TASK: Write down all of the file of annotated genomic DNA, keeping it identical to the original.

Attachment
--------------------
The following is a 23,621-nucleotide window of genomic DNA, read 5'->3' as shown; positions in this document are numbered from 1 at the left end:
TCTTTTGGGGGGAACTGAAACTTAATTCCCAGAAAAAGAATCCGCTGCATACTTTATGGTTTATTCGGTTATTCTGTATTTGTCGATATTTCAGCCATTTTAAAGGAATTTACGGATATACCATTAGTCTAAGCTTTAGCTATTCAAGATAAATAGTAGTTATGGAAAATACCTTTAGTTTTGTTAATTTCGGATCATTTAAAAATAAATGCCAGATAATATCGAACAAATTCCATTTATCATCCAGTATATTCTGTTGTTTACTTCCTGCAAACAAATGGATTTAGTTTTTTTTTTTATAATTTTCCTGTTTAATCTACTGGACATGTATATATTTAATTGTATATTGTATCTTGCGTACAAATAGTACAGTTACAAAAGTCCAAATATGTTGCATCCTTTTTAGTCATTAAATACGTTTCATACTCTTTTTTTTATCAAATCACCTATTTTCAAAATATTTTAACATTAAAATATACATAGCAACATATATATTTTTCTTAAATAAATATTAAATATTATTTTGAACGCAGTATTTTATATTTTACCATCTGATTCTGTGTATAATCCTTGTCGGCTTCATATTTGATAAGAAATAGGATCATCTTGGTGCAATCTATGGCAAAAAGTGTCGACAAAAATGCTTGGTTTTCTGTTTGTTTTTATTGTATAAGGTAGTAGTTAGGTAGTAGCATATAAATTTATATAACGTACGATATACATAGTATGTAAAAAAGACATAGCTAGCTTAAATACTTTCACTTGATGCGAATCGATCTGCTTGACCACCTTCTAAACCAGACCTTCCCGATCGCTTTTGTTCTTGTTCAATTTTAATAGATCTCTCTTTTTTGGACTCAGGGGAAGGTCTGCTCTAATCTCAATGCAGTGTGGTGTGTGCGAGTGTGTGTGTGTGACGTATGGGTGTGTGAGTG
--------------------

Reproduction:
The following is a 23,621-nucleotide window of genomic DNA, read 5'->3' as shown; positions in this document are numbered from 1 at the left end:
TCTTTTGGGGGGAACTGAAACTTAATTCCCAGAAAAAGAATCCGCTGCATACTTTATGGTTTATTCGGTTATTCTGTATTTGTCGATATTTCAGCCATTTTAAAGGAATTTACGGATATACCATTAGTCTAAGCTTTAGCTATTCAAGATAAATAGTAGTTATGGAAAATACCTTTAGTTTTGTTAATTTCGGATCATTTAAAAATAAATGCCAGATAATATCGAACAAATTCCATTTATCATCCAGTATATTCTGTTGTTTACTTCCTGCAAACAAATGGATTTAGTTTTTTTTTTTATAATTTTCCTGTTTAATCTACTGGACATGTATATATTTAATTGTATATTGTATCTTGCGTACAAATAGTACAGTTACAAAAGTCCAAATATGTTGCATCCTTTTTAGTCATTAAATACGTTTCATACTCTTTTTTTTATCAAATCACCTATTTTCAAAATATTTTAACATTAAAATATACATAGCAACATATATATTTTTCTTAAATAAATATTAAATATTATTTTGAACGCAGTATTTTATATTTTACCATCTGATTCTGTGTATAATCCTTGTCGGCTTCATATTTGATAAGAAATAGGATCATCTTGGTGCAATCTATGGCAAAAAGTGTCGACAAAAATGCTTGGTTTTCTGTTTGTTTTTATTGTATAAGGTAGTAGTTAGGTAGTAGCATATAAATTTATATAACGTACGATATACATAGTATGTAAAAAAGACATAGCTAGCTTAAATACTTTCACTTGATGCGAATCGATCTGCTTGACCACCTTCTAAACCAGACCTTCCCGATCGCTTTTGTTCTTGTTCAATTTTAATAGATCTCTCTTTTTTGGACTCAGGGGAAGGTCTGCTCTAATCTCAATGCAGTGTGGTGTGTGCGAGTGTGTGTGTGTGACGTATGGGTGTGTGAGTG